Deer density drives habitat use of establishing wolves in the Western European Alps.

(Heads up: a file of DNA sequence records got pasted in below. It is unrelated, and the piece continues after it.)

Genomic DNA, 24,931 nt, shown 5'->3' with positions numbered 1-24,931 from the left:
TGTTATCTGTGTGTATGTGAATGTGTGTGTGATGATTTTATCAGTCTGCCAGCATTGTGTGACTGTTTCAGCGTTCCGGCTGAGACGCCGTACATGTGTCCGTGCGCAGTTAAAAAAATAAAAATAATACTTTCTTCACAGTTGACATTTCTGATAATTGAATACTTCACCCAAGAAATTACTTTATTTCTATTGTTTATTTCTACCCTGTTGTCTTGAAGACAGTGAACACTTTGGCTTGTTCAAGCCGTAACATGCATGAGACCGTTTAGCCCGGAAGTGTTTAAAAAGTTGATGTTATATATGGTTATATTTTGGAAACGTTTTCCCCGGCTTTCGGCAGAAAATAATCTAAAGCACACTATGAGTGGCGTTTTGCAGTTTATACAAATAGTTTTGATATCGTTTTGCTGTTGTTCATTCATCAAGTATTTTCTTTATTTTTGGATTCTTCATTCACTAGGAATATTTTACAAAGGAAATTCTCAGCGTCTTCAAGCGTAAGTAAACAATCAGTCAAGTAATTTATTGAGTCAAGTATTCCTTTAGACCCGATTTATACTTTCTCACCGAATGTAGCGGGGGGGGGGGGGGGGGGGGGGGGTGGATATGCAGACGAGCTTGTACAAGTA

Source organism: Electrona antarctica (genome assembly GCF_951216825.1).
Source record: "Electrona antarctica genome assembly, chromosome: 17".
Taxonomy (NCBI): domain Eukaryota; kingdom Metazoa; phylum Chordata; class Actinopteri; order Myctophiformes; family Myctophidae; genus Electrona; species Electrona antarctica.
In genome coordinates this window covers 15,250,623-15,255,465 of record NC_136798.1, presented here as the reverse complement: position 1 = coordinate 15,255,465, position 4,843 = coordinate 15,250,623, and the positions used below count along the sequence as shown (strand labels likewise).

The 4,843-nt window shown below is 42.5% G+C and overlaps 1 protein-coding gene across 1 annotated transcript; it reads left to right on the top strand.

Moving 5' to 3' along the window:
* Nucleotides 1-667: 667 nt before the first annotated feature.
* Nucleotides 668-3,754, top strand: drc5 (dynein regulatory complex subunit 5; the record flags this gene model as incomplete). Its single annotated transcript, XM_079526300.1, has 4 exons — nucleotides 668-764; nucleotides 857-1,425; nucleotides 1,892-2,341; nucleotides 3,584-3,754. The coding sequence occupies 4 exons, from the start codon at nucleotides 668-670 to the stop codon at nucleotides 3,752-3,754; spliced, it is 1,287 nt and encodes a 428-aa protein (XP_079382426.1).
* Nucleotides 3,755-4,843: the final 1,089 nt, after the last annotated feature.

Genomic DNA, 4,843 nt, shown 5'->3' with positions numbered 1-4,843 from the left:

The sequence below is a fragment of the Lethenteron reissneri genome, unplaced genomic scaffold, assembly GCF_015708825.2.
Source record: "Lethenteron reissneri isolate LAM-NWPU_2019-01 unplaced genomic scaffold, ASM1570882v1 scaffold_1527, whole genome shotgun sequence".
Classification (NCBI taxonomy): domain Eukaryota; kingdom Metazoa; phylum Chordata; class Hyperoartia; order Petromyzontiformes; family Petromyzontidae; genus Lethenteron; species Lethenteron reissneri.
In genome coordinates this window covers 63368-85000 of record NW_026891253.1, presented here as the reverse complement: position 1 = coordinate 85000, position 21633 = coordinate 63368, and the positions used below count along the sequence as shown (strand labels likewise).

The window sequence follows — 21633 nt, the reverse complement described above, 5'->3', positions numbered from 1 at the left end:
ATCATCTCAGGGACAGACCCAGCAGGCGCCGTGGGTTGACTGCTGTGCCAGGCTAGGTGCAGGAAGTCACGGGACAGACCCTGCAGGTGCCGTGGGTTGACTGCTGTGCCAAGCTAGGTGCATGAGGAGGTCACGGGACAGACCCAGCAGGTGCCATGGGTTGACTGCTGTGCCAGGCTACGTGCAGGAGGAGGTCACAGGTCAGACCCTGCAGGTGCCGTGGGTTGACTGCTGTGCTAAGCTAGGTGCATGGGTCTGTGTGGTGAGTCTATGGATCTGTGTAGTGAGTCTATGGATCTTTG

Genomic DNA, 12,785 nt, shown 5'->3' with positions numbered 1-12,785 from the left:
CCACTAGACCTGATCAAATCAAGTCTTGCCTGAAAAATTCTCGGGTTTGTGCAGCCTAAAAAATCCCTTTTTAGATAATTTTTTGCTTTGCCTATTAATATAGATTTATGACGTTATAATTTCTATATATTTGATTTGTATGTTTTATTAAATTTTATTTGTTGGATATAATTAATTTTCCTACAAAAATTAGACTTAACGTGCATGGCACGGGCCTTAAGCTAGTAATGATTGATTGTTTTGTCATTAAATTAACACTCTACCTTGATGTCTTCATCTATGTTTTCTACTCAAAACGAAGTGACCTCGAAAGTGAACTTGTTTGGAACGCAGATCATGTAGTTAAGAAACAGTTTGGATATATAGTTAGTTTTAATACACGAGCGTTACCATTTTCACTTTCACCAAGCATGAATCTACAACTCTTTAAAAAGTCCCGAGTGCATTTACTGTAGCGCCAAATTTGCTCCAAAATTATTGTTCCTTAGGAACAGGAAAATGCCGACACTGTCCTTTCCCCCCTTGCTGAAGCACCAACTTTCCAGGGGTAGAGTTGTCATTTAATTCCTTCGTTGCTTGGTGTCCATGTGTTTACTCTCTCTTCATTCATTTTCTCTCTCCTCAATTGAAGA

The return of top carnivores to their historical range triggers conflicts with the interests of different stakeholder groups. Anticipating such conflicts is key to appropriate conservation management, which calls for reliable spatial predictions of future carnivore occurrence. Previous models have assessed general habitat suitability for wolves, but the factors driving the settlement of dispersing individuals remain ill-understood. In particular, little attention has been paid to the role of prey availability in the recolonization process. High spatial resolution and area-wide relative densities of the wolf's main ungulate prey species (red deer, roe deer and chamois) were assessed from snow-track surveys and modelled along with wolf presence data and other environmental descriptors to identify the main drivers of habitat selection of re-establishing wolves in the Western European Alps. Prey species abundance was estimated from the minimum number of individuals recorded from snow-tracks along two hundred and eighteen 1-km transects surveyed twice a year during four successive winters (2012/2013-2015/2016). Abundance estimates per transect, corrected for species-specific detection probabilities and averaged across winters, were used to model area-wide relative prey density and biomass. Confirmed wolf observations during the same four winters were used to develop a spatially explicit habitat selection model for establishing wolves, based on our estimates of prey supply and other environmental descriptors of topography, land-use and climate. Detection-corrected ungulate prey abundances and modelled relative densities varied considerably in space (0-2.8, 1.3-4.5 and 0-6.3 per 50 ha in red deer, roe deer and chamois respectively; 1.3-11.65 pooled), while total predicted prey biomass ranged from 23 to 304 kg per 50 ha. Red deer density was the most important factor explaining wolf occurrence (31% contribution), followed by roe deer density (22%), winter precipitation (19%) and presence of game reserves (16%), showing that food supply, especially red deer as the most profitable prey in the Western Alps, was the main driver of winter habitat selection during the settlement phase. Synthesis and applications. We demonstrate the crucial importance of including accurate, fine-grained information about prey supply for predicting recolonization patterns of carnivores and thus anticipating areas with potential human-wildlife conflicts where preventive measures should be prioritized.